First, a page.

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How to achieve the Lunar X PRIZE...

Posted by: Klaus Schmidt - Mon Sep 17, 2007 6:32 am
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How to achieve the Lunar X PRIZE... 
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Post    Posted on: Wed Sep 19, 2007 11:35 pm
You are of course right, but I think Falcon's performace is for a 500 km orbit and I assumed a 200 km parking orbit, so I gave them a bit more payload mass ;)

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Post    Posted on: Thu Sep 20, 2007 9:10 pm
G'day,
In my view the key to winning the prize is building the smallest rover possible. Can a rover be built of say, 5kg or less? Because if you can then there may not be a need for expensive boosters, the spacecraft can be taken up piggy back on a geostationary launch, the extra delta V to get to the moon is minimal. Remember Asiasat 3? The interplanetary super highway can also be used. I have blogged on this topic with more detail on the link below. Your comments would be appreciated.

http://discoveryenterprise.blogspot.com ... -race.html

ta

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Post    Posted on: Fri Sep 21, 2007 9:50 am
I in between looked for the data about Surveyor under www.bernd-leitenberger.de .

The weights of the Surveyors were between 900 kg and 1100 kg - at the beginning of the sixties of the past century. That was the weight at launch - the weight that arrived on the lunar surface was between 200 kg and 300 kg.

So to land a weight of 200 kg to 300kg on the Moon a weight of engine plus fuel/oxidizer of 600 kg to 900 kg was required.

Since now - four decades later - lightweight materials and solutions are available it may be possible that engine plus fuel/oxidizer plus rover and its ramp weigh 500 kg to 750 kg in total.

And I was right - Surveyopr didn't enter no lunar orbit.

What about it?



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Post    Posted on: Fri Sep 21, 2007 10:54 am
G'day,

Why does the rover have to mass anywhere near that amount? The Mars Pathfinder was about 11kg. The only instrument this robot has to carry is an HD TV camera. Frankly, I expect the rover to mass 5 kg or less. There will be a requirement for a lander but even there the mass can be kept low. Remember the balloon cushions uses on the Mars rovers? A lunar version should work.

Have a look at this article on a 1kg military rover to see what can be done.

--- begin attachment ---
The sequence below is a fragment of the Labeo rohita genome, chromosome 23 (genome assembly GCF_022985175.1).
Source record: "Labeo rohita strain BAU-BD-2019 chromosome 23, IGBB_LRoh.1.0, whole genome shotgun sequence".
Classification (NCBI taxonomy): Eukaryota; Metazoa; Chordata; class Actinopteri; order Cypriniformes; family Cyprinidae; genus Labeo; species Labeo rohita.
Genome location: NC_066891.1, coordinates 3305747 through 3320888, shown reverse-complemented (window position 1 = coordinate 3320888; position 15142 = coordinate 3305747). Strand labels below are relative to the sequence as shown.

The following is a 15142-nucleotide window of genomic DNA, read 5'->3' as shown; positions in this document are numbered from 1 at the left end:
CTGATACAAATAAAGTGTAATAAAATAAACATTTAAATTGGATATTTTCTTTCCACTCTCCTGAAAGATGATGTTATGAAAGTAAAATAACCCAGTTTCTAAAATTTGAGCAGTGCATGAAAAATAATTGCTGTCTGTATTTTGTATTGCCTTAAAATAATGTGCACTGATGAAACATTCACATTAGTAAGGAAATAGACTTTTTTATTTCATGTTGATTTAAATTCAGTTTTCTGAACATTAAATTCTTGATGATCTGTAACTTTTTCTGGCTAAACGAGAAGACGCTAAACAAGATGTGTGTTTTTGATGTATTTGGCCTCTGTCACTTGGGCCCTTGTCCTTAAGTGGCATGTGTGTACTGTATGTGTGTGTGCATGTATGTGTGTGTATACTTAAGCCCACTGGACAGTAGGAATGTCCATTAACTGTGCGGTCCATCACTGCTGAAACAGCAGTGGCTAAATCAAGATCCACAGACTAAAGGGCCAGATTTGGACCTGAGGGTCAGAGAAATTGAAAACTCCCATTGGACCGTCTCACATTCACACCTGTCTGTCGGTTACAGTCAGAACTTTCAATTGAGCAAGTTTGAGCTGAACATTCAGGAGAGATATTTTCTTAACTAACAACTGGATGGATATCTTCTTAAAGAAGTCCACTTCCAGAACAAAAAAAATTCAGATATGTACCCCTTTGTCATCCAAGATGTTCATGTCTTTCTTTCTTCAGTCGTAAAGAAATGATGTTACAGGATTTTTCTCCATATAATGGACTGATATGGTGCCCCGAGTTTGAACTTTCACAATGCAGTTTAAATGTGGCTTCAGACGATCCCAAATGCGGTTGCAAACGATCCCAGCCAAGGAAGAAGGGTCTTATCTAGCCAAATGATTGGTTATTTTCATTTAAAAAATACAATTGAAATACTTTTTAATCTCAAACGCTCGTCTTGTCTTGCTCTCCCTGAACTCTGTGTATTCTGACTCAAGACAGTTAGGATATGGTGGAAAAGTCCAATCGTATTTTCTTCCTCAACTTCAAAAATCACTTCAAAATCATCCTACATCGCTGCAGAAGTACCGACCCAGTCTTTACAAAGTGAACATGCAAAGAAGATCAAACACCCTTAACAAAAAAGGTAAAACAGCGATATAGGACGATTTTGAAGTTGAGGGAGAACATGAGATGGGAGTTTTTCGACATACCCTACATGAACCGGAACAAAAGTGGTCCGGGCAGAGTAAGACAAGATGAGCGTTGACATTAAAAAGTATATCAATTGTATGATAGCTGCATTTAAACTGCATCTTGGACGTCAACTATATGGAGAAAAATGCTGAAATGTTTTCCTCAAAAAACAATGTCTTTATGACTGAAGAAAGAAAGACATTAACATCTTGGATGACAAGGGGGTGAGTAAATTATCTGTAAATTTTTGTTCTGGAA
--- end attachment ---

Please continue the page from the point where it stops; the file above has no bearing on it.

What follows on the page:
http://www.defensenews.com/dsei/story.php?F=3037060

ta

Ralph



Ekkehard Augustin wrote:
I in between looked for the data about Surveyor under www.bernd-leitenberger.de .

The weights of the Surveyors were between 900 kg and 1100 kg - at the beginning of the sixties of the past century. That was the weight at launch - the weight that arrived on the lunar surface was between 200 kg and 300 kg.

So to land a weight of 200 kg to 300kg on the Moon a weight of engine plus fuel/oxidizer of 600 kg to 900 kg was required.

Since now - four decades later - lightweight materials and solutions are available it may be possible that engine plus fuel/oxidizer plus rover and its ramp weigh 500 kg to 750 kg in total.

And I was right - Surveyopr didn't enter no lunar orbit.

What about it?



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Post    Posted on: Fri Sep 21, 2007 12:23 pm
So, in fact, the only challenge to this challenge/prize is if anyone actually want to do it.


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Post    Posted on: Tue Sep 25, 2007 1:06 pm
What about making use of the concept t/Space has designed?

They have in mind to deliver propellants between Moon and Earth via trajectories where the time of travel is three months instead of one week. The reason is that it would require less propellant.

If this would be done to win the Googl XPRIZE. The rover might be heavier perhaps - or even the ratio between payload weight and amount of propellant could be more in favor of the rover.

What about it? What about the increased risk that someone else wins by the quicker trajectories?


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Post    Posted on: Wed Sep 26, 2007 12:45 pm
Because I mentioned Surveyor and also started a thread about inflatable rovers I was looking for the weights of former lunar rovers.

According to www.astronautix.com the Lunokhod weighed 840 kg - which seems to be too much to win the Google Lunar XPRIZE - while the manned lunar rovers the crews of Apollo 15 etc. used weighed 208 kg only.

Next imagine the seats removed, smaller wheels, manual steer removed, no storage for samples, no scientific equipments,... - then a Google Lunar XPRIZE-rover already will weigh less than NASA's former lunar rover. This seems to mean that it easyly can weigh less than Surveyor also.

Additionally think of the fact that a nromal digicam can be as small or slim as a pen today - thus weigh a few grams only.

The interesting point might be if an antena - even a parabol-antenna - can be made lightweight by using extremely thin and thus inflatable materials.



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Post    Posted on: Wed Sep 26, 2007 3:24 pm